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I think I killed my USB flash drive
Here's what happened: I was running Slacko Puppy from a live CD (because I somehow screwed up my main install of Peppermint 3 trying to be fancy and tweak the login screen, but that's another issue...). I got tired of choosing my options every time Puppy booted, so I switched to using a live USB (1gb). All was fine until I started getting a popup stating Puppy can't save my files because I'm running out of storage. I deleted unnecessary stuff from the Downloads folder, pics, etc. and it saved my personalized settings file no problem.
I bought another USB flash drive, almost identical except this one was 8gb. My plan was to put Puppy on the new USB stick so I'd have more room to keep working while I tried to fix my Peppermint install. Not really thinking it through (maybe because it was 3am), I figured the easiest way was to copy and paste everything from the 1gb flash drive onto the new 8gb flash drive.
I booted Puppy from the live CD, then plugged in both USB drives. Both were detected immediately, no problem. I mounted both, again no problem. From the file manager, I went to the "mnt" folder, opened the 1gb drive (folder "sdh"), and selected everything in it. I tried to copy and paste the contents of the "sdh" folder into the 8gb drive (folder "sdi"). The process started no problem. I left the room for awhile and when I came back it appeared finished (the progress box had disappeared). A quick look into the "sdi" folder showed a bunch of other folders and it looked like the right stuff.
I rebooted the computer and removed the 1gb flash drive and the CD, expecting the new 8gb drive to boot Puppy. It didn't work. In fact, the BIOS didn't even recognize that the USB drive was there.
From the live CD again, I plugged in the 8gb drive but nothing happened. It wasn't detected by Gparted, Partview, Rox filer, Pmount, or Gdmap. I tried fdisk from terminal but it didn't list the flash drive either. I tried lsusb and it DID list the drive there.
I looked at the tail of dmesg for a hint of the problem, but nothing was out of the ordinary. TestDisk didn't detect the drive automatically, and kept saying mount point doesn't exist when I specified it using the info from dmesg.
I tried to force format the drive withCode:
dd if=/dev/zero of=/dev/sdd bs=1 seek=446 count=64Code:
dd if=/dev/zero of=/dev/sdd bs=1 count=512
I plugged the drive into a friend's computer running Ubuntu, but same thing happened. I tried another machine running Windows Vista, again the same thing. Windows detected the USB drive but listed it as "0 bytes". The format option in Windows failed too, telling me there was no drive present in F: (weird since the USB drive WAS drive F.)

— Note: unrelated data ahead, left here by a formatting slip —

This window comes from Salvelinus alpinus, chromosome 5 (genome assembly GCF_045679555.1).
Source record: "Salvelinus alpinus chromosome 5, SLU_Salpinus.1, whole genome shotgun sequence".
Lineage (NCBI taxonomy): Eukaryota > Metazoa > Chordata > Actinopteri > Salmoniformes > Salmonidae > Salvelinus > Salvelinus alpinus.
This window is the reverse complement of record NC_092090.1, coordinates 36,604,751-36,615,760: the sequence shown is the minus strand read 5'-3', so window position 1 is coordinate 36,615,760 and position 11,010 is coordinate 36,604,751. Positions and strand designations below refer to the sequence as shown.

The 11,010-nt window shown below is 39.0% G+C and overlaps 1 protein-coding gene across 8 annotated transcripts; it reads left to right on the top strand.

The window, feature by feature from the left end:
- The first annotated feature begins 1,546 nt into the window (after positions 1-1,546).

I tried some USB recovery programs in Windows but they all failed. I even tried someone's suggestion about using a Windows install CD to delete the partition, but that didn't work either. At that part of the install process where you choose the drive, the USB wasn't listed.
Now I've basically exhausted every idea I can think up or find online. I'm pretty sure the drive itself is not broken because the light on it lights up. Plus, it was working fine just a few minutes before.
I'd really like to get this thing working if that's possible. I refuse to believe that I've just completely killed a brand new 8gb USB drive by pasting those files onto it. Somehow the partition table seems to have gotten screwed up, and now NO operating systems seem able to work with this thing.
Any help would be greatly appreciated!
- Join Date
- Jun 2013
Cutting and pasting is not how you do it. Your operating system has to be on that usb stick in the form of a .iso file. Same as a burnt disk. Also bios needs to be set to boot from usb. I doubt you totally destroyed your thumb drive. I only know what I've read and I've never personally formatted a usb so I cant help with that.
Yes, I know that's not how to move files (if the intention is to make the usb bootable). I know I should have used something like Unetbootin or Yumi. I've made over a dozen bootable usb drives with several different distros on them. And working in both Linux and Windows, I've formatted countless usb drives using tools from both operating systems. I wasn't surprised that the usb didn't boot up, once I realized my error (facepalm). But what did surprise me is that the usb is now unrecognizable everywhere. That's what I'm trying to fix.